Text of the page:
Despite years of education about security threats, software developers in Australia and elsewhere are still writing code that is too insecure and will open up massive holes as the Internet of Things (IoT) develops, IBM's X-Force security arm has warned as a prologue to recent research that found most malware threats continue to come from outside of Australia but can nonetheless affect all countries.
Lithuania, Belarus, the United States and the Russian Federation topped the ratings of botnet command-and-control servers, malware penetration and other metrics compiled by X-Force in its latest X-Force Threat Intelligence Quarterly report.
“The traditional software market hasn't done a great job in creating secure code,” the report's authors warn. “The fact that SQL injection is still a huge problem is a sad indicator that we haven't made enough progress toward training developers – and the industry as a whole – on secure coding and testing applications in development and in production.”
This has left IoT environments vulnerable to the creativity of hackers: in one test, for example, security researchers were able to disable a car's brakes while its wheels were spinning at 65kmh by inserting a CD filled with MP3 songs that would play normally – but exploited a buffer overflow in the player's software that allowed them to load malware onto the vehicle's control systems.
Compounding the problem, the report says, is the fact that hardware manufacturers – whose expertise is necessary to deliver IoT devices – are “not generally good at software development” and, like software companies, “aren't great at writing secure code”.
In many cases, this results in unnecessary security vulnerabilities, such as when a maker of smart street lighting systems improperly implemented encryption management by having mesh-connected lights talk to each other using a pre-shared key that never changes.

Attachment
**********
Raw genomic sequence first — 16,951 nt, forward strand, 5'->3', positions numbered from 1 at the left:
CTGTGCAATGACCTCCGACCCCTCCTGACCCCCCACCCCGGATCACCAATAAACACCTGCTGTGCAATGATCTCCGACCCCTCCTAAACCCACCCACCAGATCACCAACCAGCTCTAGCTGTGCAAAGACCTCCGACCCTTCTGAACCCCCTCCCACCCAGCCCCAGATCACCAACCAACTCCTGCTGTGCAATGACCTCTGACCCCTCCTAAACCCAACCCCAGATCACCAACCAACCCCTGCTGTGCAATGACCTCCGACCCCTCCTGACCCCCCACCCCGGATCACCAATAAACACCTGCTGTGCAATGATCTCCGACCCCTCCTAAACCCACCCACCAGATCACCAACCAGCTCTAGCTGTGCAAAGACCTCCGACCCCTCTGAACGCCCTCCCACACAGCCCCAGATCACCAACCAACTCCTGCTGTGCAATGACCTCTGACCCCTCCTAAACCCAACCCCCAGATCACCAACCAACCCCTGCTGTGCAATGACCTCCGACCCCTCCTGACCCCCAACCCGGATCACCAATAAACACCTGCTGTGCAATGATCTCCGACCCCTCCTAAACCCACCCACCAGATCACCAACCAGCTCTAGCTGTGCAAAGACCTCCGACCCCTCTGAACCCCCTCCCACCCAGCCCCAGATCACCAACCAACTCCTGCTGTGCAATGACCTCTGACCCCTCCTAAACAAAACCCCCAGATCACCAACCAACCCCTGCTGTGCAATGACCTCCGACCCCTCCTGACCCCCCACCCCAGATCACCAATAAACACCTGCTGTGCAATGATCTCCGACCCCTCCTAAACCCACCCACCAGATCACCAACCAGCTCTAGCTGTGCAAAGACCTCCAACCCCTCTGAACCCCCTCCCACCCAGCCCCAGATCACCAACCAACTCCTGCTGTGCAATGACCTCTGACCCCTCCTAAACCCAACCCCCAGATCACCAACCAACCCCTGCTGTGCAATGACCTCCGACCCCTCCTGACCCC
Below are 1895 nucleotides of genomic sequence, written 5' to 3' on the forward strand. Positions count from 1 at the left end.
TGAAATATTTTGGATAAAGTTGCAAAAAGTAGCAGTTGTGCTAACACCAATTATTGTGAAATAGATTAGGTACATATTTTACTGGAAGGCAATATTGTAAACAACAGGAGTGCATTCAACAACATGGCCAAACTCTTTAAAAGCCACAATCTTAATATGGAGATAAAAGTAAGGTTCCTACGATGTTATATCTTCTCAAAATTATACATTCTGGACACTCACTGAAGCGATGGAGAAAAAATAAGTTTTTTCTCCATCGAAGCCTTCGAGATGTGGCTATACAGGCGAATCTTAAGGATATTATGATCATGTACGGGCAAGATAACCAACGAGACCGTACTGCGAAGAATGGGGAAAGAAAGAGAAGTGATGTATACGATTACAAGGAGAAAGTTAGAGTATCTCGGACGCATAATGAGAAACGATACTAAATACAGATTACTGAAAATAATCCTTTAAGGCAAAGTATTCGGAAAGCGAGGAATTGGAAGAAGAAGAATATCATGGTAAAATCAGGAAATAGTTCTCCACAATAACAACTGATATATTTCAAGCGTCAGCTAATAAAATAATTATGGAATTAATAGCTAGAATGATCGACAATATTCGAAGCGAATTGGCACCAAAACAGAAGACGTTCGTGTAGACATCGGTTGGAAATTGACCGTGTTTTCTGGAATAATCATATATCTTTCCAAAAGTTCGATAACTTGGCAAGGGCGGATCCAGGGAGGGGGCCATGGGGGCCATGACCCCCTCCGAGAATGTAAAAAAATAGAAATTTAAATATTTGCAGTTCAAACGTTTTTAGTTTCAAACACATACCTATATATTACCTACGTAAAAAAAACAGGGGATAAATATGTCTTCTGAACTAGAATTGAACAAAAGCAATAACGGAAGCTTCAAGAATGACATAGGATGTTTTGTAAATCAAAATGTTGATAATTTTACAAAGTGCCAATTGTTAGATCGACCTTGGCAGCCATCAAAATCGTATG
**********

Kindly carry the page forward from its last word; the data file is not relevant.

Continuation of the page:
With many IoT manufacturers being small startup companies with few employees and small or no security budgets, IBM notes, the chances of the situation being resolved soon are relatively low.
Compounding the problem is a proliferation of IoT-related communications protocols – including MQTT, XMPP, DDS, AMQP, Zigbee, Z-Wave and proprietary alternatives – that each have their own security implications and are complemented by industry-specific extensions or alternatives.
To address these challenge, IBM's X-Force researchers recommend that software developers follow the Open Web Application Security Project (OWASP) IoT Top 10 practices; build a secure design and development practice; perform regular penetration testing on their products; and follow industry guidance.
'This is the beginning of the 'things' revolution, and, as with mobile devices, the makers and developers of 'things' can help drive an imperative to build security in from the start,” the report's authors advise.
“Technologists can help improve security by embracing the IoT, but with a critical eye. You can be an early adopter without being a victim.”
This article is brought to you by Enex TestLab, content directors for CSO Australia.